Rain of experience! I want my share if this becomes a successful indie rock album.

The campaign in the normal mode can be beaten in about 9 hours, but devs have also prepared for us a much harder and more intense hardcore mode as well as some quick challenges including deathmatch which is where I learned, after beating the campaign by myself, that all modes can actually be played by up to four players locally. My bad? No. The game should have somehow hinted the way to add more players. The deathmatch mode is exactly what its name says - up to four players fight against each other until only one remains. The simplicity of this mechanic makes Die for Valhalla! fit perfectly in the recreational category I mentioned earlier; after a quick introduction and having never played the tutorial, a friend I've tested deathmatch with could easily get a grasp of the game's controls (except the button that releases the summoned Viking, but that's a tricky one) and try out half of all the available Viking classes in one take thanks to the possessing mechanic, which, despite being seemingly a weird overkill, proved to have greatly increased the intensity of gameplay since you don't simply attack your opponents, but also prevent them from killing you in your valkyrie form by assuming a Viking shell. It might have not been that impactful in the campaign, because of a much lower rate of switching Viking bodies, but guys from Monster Couch have employed more tactics to keep the player busy. Controls tips don't pause the game and occupy the whole screen - they are placed right behind the training mannequin you, on which you can immediately try it. You don't get experience - glory orbs fall out of defeated enemies; collect them! When you beat a level, you don't get a useless congratulations screen - you get a rain of glory orbs; you know the drill! The character development is a whole another minigame by itself - the stat boost you get depends on how well you can connect the runes! All in all, it seems like the devs have squeezed every possibility to fully gamify every aspect of gameplay possible and the only regret is all that epic multiplayer action can't be done online.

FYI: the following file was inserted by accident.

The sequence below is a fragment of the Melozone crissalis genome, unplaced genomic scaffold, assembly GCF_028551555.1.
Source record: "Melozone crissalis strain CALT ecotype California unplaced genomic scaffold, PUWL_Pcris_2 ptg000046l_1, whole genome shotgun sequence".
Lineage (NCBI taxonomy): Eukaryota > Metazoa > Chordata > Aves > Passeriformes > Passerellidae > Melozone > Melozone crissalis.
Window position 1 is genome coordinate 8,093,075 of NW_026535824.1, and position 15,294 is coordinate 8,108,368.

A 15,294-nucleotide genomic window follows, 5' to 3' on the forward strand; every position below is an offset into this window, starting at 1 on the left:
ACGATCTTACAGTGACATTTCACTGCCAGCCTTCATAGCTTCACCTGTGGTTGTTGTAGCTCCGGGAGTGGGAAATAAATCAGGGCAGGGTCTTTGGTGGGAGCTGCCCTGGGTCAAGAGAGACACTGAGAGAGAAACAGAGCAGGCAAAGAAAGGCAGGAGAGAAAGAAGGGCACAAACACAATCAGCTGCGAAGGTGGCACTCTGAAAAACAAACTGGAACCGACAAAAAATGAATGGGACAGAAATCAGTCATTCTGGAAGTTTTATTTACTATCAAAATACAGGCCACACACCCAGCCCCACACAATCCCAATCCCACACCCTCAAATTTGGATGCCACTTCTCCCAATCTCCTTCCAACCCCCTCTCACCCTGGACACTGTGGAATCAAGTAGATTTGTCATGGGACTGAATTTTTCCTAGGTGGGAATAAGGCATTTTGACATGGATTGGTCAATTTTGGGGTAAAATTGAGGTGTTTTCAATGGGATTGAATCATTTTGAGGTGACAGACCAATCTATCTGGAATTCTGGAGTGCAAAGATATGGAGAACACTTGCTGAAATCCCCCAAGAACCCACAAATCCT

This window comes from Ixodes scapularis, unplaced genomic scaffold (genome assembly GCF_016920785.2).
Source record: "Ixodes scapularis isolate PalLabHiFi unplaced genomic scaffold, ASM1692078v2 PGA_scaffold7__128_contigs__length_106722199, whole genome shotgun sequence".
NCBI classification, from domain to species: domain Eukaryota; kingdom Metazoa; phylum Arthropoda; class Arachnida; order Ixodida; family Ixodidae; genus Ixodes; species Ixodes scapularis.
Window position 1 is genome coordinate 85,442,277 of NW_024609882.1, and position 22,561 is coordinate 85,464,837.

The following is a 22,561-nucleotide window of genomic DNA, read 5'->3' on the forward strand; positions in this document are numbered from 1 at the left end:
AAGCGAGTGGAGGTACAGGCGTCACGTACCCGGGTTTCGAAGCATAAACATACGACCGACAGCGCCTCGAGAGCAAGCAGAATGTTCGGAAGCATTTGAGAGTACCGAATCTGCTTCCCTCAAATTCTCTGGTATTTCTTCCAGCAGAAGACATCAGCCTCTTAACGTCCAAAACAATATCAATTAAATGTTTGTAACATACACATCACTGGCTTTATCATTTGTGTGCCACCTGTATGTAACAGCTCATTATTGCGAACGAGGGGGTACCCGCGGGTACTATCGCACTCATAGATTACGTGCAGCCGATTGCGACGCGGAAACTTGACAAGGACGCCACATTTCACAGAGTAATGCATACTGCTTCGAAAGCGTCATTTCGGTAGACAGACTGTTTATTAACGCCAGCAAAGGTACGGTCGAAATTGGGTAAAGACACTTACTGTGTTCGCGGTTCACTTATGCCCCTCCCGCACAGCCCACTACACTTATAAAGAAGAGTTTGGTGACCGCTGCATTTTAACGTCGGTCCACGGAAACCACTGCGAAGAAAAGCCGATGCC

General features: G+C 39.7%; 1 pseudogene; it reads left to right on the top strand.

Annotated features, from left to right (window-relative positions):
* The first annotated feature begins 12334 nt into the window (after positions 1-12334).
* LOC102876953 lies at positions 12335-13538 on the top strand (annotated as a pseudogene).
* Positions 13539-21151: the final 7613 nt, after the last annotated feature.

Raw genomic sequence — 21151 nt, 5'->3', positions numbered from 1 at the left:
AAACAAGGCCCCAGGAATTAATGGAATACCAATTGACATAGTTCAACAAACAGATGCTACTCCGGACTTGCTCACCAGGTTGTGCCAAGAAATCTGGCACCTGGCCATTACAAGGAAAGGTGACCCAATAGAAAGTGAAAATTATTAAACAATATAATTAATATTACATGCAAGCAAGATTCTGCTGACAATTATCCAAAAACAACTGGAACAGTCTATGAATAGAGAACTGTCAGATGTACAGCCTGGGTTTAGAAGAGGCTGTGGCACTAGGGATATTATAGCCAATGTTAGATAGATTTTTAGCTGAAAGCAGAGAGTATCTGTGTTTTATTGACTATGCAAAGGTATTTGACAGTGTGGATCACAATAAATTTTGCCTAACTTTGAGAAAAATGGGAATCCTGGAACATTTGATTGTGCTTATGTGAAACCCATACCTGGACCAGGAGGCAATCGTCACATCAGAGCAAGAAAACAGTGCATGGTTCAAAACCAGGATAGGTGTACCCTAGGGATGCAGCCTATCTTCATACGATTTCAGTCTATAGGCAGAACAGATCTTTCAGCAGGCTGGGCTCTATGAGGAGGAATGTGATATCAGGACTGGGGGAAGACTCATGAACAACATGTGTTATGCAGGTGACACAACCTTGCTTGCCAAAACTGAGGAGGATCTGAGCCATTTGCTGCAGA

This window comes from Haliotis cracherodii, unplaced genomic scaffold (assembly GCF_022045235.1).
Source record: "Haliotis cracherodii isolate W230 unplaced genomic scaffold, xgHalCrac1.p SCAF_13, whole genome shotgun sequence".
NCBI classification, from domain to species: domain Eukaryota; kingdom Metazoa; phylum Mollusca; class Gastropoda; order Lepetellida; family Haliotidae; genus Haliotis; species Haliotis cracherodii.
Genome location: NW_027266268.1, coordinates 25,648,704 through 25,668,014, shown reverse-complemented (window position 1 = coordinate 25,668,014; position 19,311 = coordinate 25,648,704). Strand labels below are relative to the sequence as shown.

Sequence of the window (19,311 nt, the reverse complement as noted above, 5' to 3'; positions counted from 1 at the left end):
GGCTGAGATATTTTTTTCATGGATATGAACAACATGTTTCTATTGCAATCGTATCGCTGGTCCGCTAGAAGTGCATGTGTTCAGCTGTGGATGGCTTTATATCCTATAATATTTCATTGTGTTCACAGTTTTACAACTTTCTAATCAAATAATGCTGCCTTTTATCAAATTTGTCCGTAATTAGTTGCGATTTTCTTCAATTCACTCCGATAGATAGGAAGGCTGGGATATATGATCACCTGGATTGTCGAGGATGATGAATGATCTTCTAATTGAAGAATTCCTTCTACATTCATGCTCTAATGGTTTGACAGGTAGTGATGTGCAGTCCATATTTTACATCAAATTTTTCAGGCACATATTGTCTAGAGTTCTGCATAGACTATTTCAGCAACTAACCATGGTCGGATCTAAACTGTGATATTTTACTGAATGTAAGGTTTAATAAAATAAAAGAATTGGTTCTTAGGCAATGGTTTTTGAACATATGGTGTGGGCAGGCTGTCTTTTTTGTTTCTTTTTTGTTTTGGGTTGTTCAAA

...and choose it wisely unless you want to land on an empty rune and waste some of your experience!

Pros:
+ Effortlessly achieved gameplay intensity thanks to the possessing mechanic and others.
+ Possibility to play the campaign in cooperation.
+ Creatively implemented character development.
+ Enchantingly beautiful graphics.
+ The humor!
+ Insanely intuitive in some aspects...

Cons:
- ...in others quite the contrary.
- The story is a bit underwhelming and hard to follow.
- Character selection could have given us more freedom of choice.
- No controls settings whatsoever; game is, as many others, on the "XInput or bust" train.
- No online multiplayer.

Graphics: 9/10
Sound: 7/10
Story: 4/10
Playability: 6/10
Overall: 6/10

12 dollars would be a fair price... if the game had an online multiplayer. Otherwise, buy it only if you have friends to chip in for it with, cause Die for Valhalla! is obviously aimed to be the game you pick up at a party and immediately have tons of fun in a short period of time without learning any complicated mechanics. If you're more of a recluse, like I am, then your buck is most likely better spent elsewhere.